Updated August 24, 2023
Types of Graphs in Excel
We have seen multiple uses of Excel in our professional lives; it helps us analyze, sort, and extract insights from data. One feature of Excel helps us put insights gained from our data into a visual form. This feature helps us display data in an easy to understand pictorial format. We are talking about graphs in Excel. Excel supports most of the commonly used graphs in statistics.
Creating different types of graphs in Excel according to our data is very easy and convenient when it comes to analysis, comparing datasets, presentations, etc. In this article, we will discuss the six most commonly used types of graphs in Excel. We will also discuss selecting the correct graph type for some data.
Common Types of Graphs in Excel
The most common types of graphs used in Excel are:
- Pie Graph
- Column Graph
- Line Graph
- Area Graph
- Scatter Graph
Let’s understand Excel’s different types of graphs and how to create them. We will start with a few examples of types of graphs in Excel.
1. The Pie Graph
As the name suggests, the pie graph displays data as a pie or circle. This graph type is used for showing the proportions of a whole. For example, if we want to compare who did how much work in a team, we would use a pie graph to display it in an easy way to understand.
So our data looks like this:
It would now look like this:
We can also use different types of pie graphs, such as a 3D pie graph, pie of pie, bar of pie, or doughnut graph, to represent the same data.
2. The Column or Bar Graph
The next one in the list is a column graph, also called a bar graph in statistics. We use these different types of graphs to see and compare values across a range. The same data that we used in the pie graph example would look like this:
Different bar graphs are available in Excel, such as stacked columns, 100% stacked column, 3D columns, etc. These types of graphs can be used for expanded datasets. For example, we have been working with only two columns in the last two examples, now; if we want to include the hours worked as a third column and compare the hours worked with the number of datasets visually, we can either use a stacked column or a 100% stacked column which would look like this:
The difference between these is that while a stacked column represents actual values, a 100% stacked column represents the values as percentages. There are 3D version as well as horizontal versions of these graphs in Excel.
3. The Line Graph
The next type of graph we are going to discuss is called a line graph. This type of graph is used when we need to visualize data like an increasing or decreasing series over a period. This is an excellent Excel graph for representing trends and comparing performance. For example, if we wanted to see how the current rise compares to the last raise for different people in the earlier examples, we would get something like this:
We can see that Rohit is the only one whose pay raise has increased, while other’s pay raise percentages have remained constant over the last year. We have different line graphs or line graphs available in excel, such as stacked and 100% stacked lines.
Stacked lines like stacked columns represent percentages instead of actual values.
4. The Area Graph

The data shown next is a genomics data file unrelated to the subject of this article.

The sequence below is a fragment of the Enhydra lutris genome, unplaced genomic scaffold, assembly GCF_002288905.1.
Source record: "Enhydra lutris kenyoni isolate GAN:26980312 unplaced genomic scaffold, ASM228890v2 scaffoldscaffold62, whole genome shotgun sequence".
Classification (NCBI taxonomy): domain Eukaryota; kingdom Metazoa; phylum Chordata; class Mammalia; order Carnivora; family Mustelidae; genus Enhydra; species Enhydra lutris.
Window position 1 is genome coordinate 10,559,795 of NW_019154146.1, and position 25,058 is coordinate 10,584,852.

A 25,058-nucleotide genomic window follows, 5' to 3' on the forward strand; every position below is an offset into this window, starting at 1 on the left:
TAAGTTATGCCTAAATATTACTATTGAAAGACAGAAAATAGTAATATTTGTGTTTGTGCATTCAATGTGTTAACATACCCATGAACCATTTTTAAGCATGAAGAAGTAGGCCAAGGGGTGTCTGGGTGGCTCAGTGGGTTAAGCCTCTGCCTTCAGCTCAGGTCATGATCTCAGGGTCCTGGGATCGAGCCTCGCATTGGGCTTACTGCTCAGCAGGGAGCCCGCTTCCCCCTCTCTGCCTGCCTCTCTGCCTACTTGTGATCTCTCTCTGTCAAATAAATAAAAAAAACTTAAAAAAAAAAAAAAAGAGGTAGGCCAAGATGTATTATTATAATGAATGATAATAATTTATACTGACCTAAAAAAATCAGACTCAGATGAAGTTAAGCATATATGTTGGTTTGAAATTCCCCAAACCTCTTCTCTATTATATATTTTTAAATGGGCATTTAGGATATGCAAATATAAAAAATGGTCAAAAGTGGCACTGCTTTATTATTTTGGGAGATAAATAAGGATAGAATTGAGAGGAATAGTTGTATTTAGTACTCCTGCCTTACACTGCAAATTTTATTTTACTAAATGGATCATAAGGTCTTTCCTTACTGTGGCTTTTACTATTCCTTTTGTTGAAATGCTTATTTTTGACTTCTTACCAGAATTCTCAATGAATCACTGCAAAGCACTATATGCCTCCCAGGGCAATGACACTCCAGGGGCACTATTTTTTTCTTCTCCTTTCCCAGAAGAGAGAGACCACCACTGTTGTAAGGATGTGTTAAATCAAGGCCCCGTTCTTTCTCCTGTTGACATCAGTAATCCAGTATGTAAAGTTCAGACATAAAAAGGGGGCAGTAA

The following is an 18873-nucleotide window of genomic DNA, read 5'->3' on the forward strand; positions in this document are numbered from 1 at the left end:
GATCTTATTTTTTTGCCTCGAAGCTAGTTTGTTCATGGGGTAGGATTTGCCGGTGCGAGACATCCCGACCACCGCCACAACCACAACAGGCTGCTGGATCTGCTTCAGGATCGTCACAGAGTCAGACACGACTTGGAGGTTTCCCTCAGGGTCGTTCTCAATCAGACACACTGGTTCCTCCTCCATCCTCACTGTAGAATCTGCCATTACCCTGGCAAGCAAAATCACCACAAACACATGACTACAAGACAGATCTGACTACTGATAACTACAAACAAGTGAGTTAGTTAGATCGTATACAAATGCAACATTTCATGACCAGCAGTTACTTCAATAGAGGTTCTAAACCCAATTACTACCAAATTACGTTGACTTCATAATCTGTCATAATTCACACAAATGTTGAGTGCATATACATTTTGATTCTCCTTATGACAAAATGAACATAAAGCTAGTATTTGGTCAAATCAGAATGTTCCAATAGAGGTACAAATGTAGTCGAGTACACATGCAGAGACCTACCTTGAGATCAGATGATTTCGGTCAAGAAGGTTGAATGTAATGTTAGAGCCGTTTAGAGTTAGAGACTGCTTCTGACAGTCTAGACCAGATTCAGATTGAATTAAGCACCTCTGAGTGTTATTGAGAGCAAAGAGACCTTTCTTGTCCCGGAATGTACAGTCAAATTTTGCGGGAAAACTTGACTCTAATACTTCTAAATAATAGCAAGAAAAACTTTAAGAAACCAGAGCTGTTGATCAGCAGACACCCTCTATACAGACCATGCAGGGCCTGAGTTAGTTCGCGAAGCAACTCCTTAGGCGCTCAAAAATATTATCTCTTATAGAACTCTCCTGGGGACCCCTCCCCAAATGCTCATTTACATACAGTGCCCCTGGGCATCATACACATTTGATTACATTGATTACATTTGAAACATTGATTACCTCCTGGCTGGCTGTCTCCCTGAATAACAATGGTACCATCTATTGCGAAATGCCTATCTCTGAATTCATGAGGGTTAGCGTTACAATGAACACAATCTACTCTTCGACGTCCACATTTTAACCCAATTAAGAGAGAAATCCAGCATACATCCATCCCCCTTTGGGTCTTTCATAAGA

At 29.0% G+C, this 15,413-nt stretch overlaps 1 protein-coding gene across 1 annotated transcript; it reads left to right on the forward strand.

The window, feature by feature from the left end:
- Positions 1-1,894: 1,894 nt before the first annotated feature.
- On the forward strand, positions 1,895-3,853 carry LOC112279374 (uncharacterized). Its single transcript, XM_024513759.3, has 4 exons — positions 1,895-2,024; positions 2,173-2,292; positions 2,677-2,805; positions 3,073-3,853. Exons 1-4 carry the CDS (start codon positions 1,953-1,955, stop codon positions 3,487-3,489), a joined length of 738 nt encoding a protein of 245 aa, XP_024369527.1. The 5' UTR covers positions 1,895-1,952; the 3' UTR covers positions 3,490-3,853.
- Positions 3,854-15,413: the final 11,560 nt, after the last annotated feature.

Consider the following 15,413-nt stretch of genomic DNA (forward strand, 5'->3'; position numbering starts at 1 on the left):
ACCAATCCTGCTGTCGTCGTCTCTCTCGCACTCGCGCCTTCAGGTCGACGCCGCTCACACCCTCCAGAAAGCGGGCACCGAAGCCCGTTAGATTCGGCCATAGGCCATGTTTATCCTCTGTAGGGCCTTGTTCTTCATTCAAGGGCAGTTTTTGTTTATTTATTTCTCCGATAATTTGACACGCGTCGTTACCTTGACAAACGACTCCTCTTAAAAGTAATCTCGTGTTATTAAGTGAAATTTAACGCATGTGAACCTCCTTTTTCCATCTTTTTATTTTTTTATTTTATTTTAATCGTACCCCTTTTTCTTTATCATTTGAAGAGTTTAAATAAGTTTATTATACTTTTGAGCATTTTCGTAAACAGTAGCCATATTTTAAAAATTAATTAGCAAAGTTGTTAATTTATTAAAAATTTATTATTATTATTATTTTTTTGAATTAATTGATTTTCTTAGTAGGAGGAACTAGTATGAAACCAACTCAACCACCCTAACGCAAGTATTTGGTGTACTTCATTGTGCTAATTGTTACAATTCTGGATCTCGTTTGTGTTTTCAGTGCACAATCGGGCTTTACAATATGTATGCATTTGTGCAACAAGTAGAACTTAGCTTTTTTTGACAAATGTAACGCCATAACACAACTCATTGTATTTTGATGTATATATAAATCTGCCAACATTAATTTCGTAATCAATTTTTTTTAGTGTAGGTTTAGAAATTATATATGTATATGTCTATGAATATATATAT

The area graph is available within the line graph menu. This is used for the same purpose as the line graph, which visualizes trends and compares data. In this example, we represent the relationship between the number of datasets worked on by an analyst and the number of hours they worked.
The stacked area graph on the right is used to draw attention to the difference in magnitude of the two categories and displays the values as percentages.
5. The Scatter Graph
The Scatter graph is a simple representation of data points in Excel. It is used when we need to compare at least two sets of data with a limited number of data points.
Many more types of graphs are available in Excel, such as Hierarchy graph, Radar graph, Waterfall graph, and Combo graphs which are combinations of two or more graphs. All these are used based on specific conditions fulfilled by the data, such as the type of data, the number of data points, etc.
How to Create Graphs in Excel?
Now that we have gone through a few examples of types of graphs in Excel, we will learn how to make these graphs. The same procedure is used to make all the graphs. They are enumerated sequentially below:
1. First, choose the data you want to represent in the graph. In this case, we will select Analyst and Datasets from the practice table:
2. Click Insert on the toolbar and navigate to the Charts menu.
3. Select the required graph from the different types of graphs; in this case, we are making a bar graph which is a horizontal column graph, but you can select any graph that suits the data you are working on:
4. A graph would appear over your data, move the graph to the required position by clicking on it and dragging it across the screen, or cut/copy the graph and paste it elsewhere where you need it:
By following the above steps and varying the type of graph you select, you can make all graphs available in Excel. You can modify these different types of graphs, like modifying a table, by specifying the data which would go into the x-axis and y-axis by right-clicking on the graph and clicking on select data, then specifying the data in the pop up that appears:
Things to Remember
- Know your data before making a graph. A type of graph that may suit a time series may not be suitable for a set of unpatterned data.
- Sort the data before making graphs.
- Do not use unnecessary styling while making the graph.
This has been a guide to Types of Graphs in Excel. Here we discussed Different types of Graphs in Excel and how to create these different types of Graphs in Excel, along with practical examples and a downloadable Excel template. You can also go through our other suggested articles –